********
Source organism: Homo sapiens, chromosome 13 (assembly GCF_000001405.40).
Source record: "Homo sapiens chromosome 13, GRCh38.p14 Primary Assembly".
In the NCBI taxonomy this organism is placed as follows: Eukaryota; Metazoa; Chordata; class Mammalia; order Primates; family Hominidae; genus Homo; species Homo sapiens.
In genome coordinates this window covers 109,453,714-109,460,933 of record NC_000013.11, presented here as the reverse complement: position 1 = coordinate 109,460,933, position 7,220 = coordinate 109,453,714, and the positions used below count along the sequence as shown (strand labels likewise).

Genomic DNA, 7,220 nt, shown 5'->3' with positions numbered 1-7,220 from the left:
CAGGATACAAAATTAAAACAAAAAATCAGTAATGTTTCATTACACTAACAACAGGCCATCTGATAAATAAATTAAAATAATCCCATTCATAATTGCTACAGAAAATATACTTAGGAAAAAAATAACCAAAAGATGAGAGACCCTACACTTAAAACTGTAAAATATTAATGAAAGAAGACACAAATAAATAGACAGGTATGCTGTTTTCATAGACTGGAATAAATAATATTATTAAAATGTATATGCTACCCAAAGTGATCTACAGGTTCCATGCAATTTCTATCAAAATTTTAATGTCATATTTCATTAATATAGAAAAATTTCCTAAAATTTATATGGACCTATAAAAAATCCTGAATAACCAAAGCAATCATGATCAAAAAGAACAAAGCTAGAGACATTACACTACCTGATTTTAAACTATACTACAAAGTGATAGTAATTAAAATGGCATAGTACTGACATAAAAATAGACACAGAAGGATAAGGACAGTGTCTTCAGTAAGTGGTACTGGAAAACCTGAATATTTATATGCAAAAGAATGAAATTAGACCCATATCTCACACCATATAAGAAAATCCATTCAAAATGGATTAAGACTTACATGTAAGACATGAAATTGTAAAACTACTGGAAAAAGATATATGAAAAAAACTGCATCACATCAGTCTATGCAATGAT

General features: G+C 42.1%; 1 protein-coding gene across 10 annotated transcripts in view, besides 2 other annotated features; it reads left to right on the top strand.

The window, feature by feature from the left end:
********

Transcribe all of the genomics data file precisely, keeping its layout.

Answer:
Source organism: Homo sapiens, chromosome 13 (assembly GCF_000001405.40).
Source record: "Homo sapiens chromosome 13, GRCh38.p14 Primary Assembly".
In the NCBI taxonomy this organism is placed as follows: Eukaryota; Metazoa; Chordata; class Mammalia; order Primates; family Hominidae; genus Homo; species Homo sapiens.
In genome coordinates this window covers 109,453,714-109,460,933 of record NC_000013.11, presented here as the reverse complement: position 1 = coordinate 109,460,933, position 7,220 = coordinate 109,453,714, and the positions used below count along the sequence as shown (strand labels likewise).

Genomic DNA, 7,220 nt, shown 5'->3' with positions numbered 1-7,220 from the left:
CAGGATACAAAATTAAAACAAAAAATCAGTAATGTTTCATTACACTAACAACAGGCCATCTGATAAATAAATTAAAATAATCCCATTCATAATTGCTACAGAAAATATACTTAGGAAAAAAATAACCAAAAGATGAGAGACCCTACACTTAAAACTGTAAAATATTAATGAAAGAAGACACAAATAAATAGACAGGTATGCTGTTTTCATAGACTGGAATAAATAATATTATTAAAATGTATATGCTACCCAAAGTGATCTACAGGTTCCATGCAATTTCTATCAAAATTTTAATGTCATATTTCATTAATATAGAAAAATTTCCTAAAATTTATATGGACCTATAAAAAATCCTGAATAACCAAAGCAATCATGATCAAAAAGAACAAAGCTAGAGACATTACACTACCTGATTTTAAACTATACTACAAAGTGATAGTAATTAAAATGGCATAGTACTGACATAAAAATAGACACAGAAGGATAAGGACAGTGTCTTCAGTAAGTGGTACTGGAAAACCTGAATATTTATATGCAAAAGAATGAAATTAGACCCATATCTCACACCATATAAGAAAATCCATTCAAAATGGATTAAGACTTACATGTAAGACATGAAATTGTAAAACTACTGGAAAAAGATATATGAAAAAAACTGCATCACATCAGTCTATGCAATGAT

General features: G+C 42.1%; 1 protein-coding gene across 10 annotated transcripts in view, besides 2 other annotated features; it reads left to right on the top strand.

The window, feature by feature from the left end: